Adjuvant treatments which help during baclofen treatment

SECTION 1: Introduction

This section discusses additional treatments which can help alcohol addicted patients on baclofen treatment. Alcohol addiction is complex and while baclofen is very helpful, other treatments are often needed to address other aspects of the problem.  The best combination of treatments varies between patients but here are some of the common ones:

  1. Help to get good quality, restorative sleep.
  2. Long acting anti-anxiety treatments.
  3. Social support and connection with others.
  4. Addiction Services counselling.
  5. Psychological therapy.
  6. Getting back into meaningful activities.

SECTION 2: Help to get good quality, restorative sleep:

Patients with alcohol addiction usually have very poor quality sleep. They often use alcohol to get to sleep but typically wake several hours later and then struggle to stay asleep. They either drink again to get back to sleep or toss and turn for many hours, finally falling asleep again around dawn.

My practice is to actively manage sleep with medication in the first phase of baclofen treatment. This can be for a brief time, 1-2 weeks until the natural sleep pattern is restored, or for longer, until the patient’s alcohol intake has stopped and life has become more stable. Sleep is a vital respite from the challenges of the day and gives the patient resilience in the face of stress and anxiety.

In some patients, the evening or bedtime dose of baclofen relaxes the patient enough to sleep easily, especially if the alcohol intake is reduced or has stopped. For others, this is either insufficient or baclofen disturbs rather than aids sleep when taken late in the evening.

My commonest choice for night sedation is mirtazapine, 30mg at bedtime (range 15-60mg).  Its sedative effect provides reliable, pleasant sleep without onerous morning drowsiness. It also has anxiolytic effects which are useful in the anxious alcohol addicted patient and has antidepressant effects which can assist with low mood. Mirtazepine doesn’t have serotonergic effects so can be combined with SSRIs and SNRIs if these are required for additional anxiolytic or antidepressant effect.

The commonest side effect of mirtazapine is increased appetite. This is useful for some patients and is initially hard to distinguish from the normal return to good eating as the alcohol intake decreases. However some patients develop an unstoppable desire to eat, especially during the night, and this necessitates ceasing the mirtazepine.

An alternative with somewhat less effect on appetite is mianserin, 30mg at bedtime (range 15-60mg). Mianserin can also be used in combination with SSRIs or SNRIs without causing serotonergic syndrome.

Another option is melatonin, the natural hormone of sleep. It helps to reset normal sleeping patterns when taken at a dose of 5-10mg at bedtime. It’s an expensive option as it needs to be made at a compounding chemist at a cost of $50-$90 for 100 capsules. The PBS subsidised preparation of melatonin is only 2mg and this seems to be insufficient for effect.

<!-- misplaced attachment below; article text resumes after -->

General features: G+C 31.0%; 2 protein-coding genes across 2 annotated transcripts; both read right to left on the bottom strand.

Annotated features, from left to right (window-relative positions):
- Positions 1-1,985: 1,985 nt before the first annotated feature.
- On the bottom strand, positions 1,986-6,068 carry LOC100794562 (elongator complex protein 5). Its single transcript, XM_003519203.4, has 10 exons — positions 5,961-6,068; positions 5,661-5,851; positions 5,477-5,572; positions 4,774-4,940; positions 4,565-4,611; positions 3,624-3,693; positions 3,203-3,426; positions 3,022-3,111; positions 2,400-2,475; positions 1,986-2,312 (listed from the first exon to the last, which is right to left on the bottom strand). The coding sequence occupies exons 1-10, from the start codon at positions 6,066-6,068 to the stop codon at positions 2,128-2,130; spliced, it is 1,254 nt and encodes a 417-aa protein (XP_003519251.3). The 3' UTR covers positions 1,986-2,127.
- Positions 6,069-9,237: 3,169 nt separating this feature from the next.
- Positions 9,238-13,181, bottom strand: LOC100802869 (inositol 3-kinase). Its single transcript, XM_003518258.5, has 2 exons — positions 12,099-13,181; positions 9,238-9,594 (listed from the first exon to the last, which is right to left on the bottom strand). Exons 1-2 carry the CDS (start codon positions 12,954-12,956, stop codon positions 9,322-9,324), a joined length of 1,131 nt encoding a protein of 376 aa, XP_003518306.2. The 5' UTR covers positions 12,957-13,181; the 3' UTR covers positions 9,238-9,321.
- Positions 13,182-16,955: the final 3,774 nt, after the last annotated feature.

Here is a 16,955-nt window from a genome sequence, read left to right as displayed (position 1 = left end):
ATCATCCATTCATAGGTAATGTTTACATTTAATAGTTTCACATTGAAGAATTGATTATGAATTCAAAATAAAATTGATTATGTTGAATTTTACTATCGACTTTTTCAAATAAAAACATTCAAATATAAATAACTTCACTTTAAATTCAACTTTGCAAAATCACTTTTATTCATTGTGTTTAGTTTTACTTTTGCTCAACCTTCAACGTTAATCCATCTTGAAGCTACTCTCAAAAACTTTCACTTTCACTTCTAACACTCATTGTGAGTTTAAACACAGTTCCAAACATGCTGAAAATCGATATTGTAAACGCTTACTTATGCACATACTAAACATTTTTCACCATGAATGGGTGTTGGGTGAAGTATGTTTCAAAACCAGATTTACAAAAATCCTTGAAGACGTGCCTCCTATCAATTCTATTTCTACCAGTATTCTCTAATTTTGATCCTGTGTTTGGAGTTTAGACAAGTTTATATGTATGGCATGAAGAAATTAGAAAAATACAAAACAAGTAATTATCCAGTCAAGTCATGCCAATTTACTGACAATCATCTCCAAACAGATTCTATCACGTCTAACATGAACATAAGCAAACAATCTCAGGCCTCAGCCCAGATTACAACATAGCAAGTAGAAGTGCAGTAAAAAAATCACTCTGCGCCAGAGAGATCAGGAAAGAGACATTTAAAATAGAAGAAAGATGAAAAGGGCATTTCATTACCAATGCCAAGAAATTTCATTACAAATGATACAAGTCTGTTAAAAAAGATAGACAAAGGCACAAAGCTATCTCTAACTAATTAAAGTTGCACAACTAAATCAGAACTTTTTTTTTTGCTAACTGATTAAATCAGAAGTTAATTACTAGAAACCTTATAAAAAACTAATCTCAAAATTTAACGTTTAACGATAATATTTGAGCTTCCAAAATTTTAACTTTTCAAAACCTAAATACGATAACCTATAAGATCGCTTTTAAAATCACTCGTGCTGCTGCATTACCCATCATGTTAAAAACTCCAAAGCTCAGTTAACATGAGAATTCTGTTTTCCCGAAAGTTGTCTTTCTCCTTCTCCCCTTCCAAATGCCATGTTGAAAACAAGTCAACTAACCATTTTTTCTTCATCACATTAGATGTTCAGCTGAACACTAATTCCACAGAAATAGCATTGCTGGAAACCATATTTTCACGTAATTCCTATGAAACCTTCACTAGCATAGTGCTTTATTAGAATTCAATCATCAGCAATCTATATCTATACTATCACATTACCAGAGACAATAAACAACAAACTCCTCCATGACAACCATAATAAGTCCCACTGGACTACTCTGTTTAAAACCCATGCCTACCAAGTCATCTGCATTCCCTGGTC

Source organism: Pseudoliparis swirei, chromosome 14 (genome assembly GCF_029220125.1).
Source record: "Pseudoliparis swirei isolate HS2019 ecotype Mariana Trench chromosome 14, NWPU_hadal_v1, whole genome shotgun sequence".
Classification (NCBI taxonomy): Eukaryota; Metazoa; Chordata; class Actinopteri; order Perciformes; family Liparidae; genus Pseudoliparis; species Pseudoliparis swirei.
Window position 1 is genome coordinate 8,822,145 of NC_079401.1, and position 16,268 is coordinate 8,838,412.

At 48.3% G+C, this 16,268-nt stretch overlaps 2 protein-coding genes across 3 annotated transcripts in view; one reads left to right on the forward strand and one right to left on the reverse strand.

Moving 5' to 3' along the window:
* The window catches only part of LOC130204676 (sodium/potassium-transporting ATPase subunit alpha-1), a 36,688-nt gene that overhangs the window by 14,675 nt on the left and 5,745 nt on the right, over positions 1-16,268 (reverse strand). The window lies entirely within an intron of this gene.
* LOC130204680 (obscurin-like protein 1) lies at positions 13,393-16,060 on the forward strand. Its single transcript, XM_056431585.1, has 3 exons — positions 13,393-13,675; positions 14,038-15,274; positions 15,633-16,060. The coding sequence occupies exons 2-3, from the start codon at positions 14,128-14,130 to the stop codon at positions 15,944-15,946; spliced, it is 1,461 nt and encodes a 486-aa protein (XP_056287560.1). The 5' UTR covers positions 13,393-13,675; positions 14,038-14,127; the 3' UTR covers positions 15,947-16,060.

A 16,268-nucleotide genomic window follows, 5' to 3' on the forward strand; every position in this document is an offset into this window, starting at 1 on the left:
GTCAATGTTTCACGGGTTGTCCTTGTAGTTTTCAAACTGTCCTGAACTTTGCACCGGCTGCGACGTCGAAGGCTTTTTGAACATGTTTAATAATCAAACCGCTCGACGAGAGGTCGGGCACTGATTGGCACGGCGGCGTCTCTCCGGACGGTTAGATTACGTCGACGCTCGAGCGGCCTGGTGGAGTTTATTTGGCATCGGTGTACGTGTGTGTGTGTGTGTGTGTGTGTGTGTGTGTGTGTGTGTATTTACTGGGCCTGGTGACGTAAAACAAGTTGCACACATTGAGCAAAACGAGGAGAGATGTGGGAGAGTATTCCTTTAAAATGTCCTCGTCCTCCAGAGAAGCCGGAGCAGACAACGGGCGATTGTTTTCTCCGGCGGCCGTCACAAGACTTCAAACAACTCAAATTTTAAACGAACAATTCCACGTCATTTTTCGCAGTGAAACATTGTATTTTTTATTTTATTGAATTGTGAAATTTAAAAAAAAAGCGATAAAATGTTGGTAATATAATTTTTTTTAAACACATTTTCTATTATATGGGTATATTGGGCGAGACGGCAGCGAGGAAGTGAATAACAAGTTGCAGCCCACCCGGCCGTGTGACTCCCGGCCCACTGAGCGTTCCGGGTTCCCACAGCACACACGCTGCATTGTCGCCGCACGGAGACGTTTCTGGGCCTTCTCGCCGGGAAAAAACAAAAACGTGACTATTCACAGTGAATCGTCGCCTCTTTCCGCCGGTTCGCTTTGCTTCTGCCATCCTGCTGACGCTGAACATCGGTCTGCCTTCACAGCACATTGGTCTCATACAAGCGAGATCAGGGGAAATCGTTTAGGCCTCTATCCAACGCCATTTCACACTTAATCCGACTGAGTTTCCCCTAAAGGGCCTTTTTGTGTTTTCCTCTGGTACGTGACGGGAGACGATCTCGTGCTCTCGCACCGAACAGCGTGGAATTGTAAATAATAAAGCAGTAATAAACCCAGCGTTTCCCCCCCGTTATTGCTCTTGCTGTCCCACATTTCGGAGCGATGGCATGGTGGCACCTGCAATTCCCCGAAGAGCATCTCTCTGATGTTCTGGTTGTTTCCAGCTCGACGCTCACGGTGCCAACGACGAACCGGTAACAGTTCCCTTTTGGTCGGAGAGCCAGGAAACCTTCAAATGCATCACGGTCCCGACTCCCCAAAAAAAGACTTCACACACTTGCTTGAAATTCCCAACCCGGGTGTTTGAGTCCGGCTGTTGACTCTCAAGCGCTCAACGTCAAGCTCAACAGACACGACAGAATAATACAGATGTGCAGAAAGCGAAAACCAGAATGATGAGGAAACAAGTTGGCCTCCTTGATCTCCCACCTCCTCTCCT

Amitriptyline is an alternative for patients who overeat on mirtazapine and mianserin. It’s reliably sedative at 10-25mg at bedtime but has unpleasant side effects of morning drowsiness, daytime fatigue, dry mouth and constipation. These effects will lessen with continuing use. However amitriptyline cannot be used with SSRI/SNRIs because the combination can precipitate serotonergic syndrome with disagreeable symptoms of agitation, anxiety and tremor.

I avoid using benzodiazepines or anti-psychotic medications for night sedation. Both have significant issues which make them less than ideal, especially for long term treatment.

SECTION 3: Long acting anti-anxiety treatment:

Baclofen has substantial anxiolytic effects but it is a short acting medication, lasting 4-6 hours only. Many anxious alcohol addicted patients need smoother control of anxiety than baclofen alone will give. My first choice is using mirtazapine because it also helps sleep. However mirtazepine is not always sufficient to stabilise anxiety or cannot be used because of side effects. The addition of an SSRI or SNRI may be indicated although it will take around 6 weeks for the full anxiolytic effect to occur.

My commonest choice is escitalopram but if another SSRI has been effective for anxiety for the patient, I continue or restart that one. The effectiveness of any one SSRI/SNRI is highly variable between patients so it can take trying a few to find a suitable one. I generally avoid fluoxetine because of its long washout period which makes switching antidepressant a lengthy process. The SNRIs like duloxetine, venlafaxine and desvenlafaxine can either improve or worsen anxiety but are very anxiolytic in some patients.